Acceptance and Commitment Therapy (ACT)
Acceptance and commitment therapy (ACT) has grown out of cognitive behavioral therapy utilizing the insights of mindfulness training. In ACT, people are taught that although thoughts and feelings can influence actions, they don’t have to be controlled by negative thoughts or emotions. Instead, they can accept the experience of emotions, but choose to act in a way that helps them achieve their valued goals.
Acceptance of Negative Thoughts and Emotions
To some extent, negative thoughts and emotions are inherent in life. They can be minimized, but likely can’t be avoided altogether. Trying to avoid them can cause people to avoid many valuable and positive experiences, which not only prevents people from effectively participating in life, but leads to more negative thoughts and emotions.
In acceptance and commitment therapy, people learn that these thoughts are not necessarily a reflection of reality, and although they have to be experienced in the present they do not have to be acted upon.
By accepting negative thoughts and emotions, people can develop skills to avoid being confined by them. They gain the power to act independently of negative thoughts and emotions, while acknowledging their existence, validating their experience, and appreciating them for what they are.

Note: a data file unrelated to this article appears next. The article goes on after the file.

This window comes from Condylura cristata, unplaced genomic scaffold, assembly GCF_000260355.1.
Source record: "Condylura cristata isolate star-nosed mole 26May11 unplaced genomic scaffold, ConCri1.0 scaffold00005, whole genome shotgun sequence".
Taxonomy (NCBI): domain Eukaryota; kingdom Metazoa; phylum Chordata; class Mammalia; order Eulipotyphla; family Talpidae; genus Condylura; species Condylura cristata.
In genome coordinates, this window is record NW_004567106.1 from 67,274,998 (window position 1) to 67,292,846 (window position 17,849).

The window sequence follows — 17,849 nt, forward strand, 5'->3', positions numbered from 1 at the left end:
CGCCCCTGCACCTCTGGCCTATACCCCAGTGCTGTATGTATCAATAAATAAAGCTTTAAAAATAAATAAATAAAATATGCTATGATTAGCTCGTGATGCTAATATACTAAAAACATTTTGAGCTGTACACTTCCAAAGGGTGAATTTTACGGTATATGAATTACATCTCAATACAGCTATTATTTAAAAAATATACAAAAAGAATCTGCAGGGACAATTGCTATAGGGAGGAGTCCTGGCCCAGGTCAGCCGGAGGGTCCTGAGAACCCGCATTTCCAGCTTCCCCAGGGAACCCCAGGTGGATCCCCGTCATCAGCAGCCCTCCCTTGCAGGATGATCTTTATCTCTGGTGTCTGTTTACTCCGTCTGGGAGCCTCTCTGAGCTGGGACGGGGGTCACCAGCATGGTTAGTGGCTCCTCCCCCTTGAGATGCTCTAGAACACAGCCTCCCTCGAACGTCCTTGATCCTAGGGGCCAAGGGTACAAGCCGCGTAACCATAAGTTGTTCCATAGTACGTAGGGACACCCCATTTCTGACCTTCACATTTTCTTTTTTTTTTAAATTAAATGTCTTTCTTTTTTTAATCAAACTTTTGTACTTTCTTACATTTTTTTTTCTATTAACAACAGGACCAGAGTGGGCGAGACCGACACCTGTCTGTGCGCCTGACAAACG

Learn What Matters to You
If you had the freedom to act however you wanted, without being limited by negative thoughts and emotions, what would you do? Finding out what truly matters to you and learning to act on that information can help defuse the impact of negative thoughts and emotions. By identifying clear goals, working toward those goals through negative thoughts and emotions, and appreciating achievements, patients learn how to experience more positive emotions that lead to better evaluation of themselves and their lives.
Acting on Your Values
Once a person has identified the most important values in their lives, they can commit to taking actions based on those values. These committed actions may be taken at work, in the context of interpersonal relationships, or in private moments, resulting in a more positive experience and increased ability to achieve important goals.
ACT’s Proven Effectiveness
Acceptance and commitment therapy has been shown to be effective for many different mental health conditions, including:
- Obsessive-compulsive disorder
- Impulse disorders
- Substance abuse
- Chronic stress
- Chronic pain
- Post-traumatic stress disorder
- Anxiety disorders
As with other forms of CBT, acceptance commitment therapy focuses on delivering results in a limited number of sessions, and results persist long after therapy sessions end.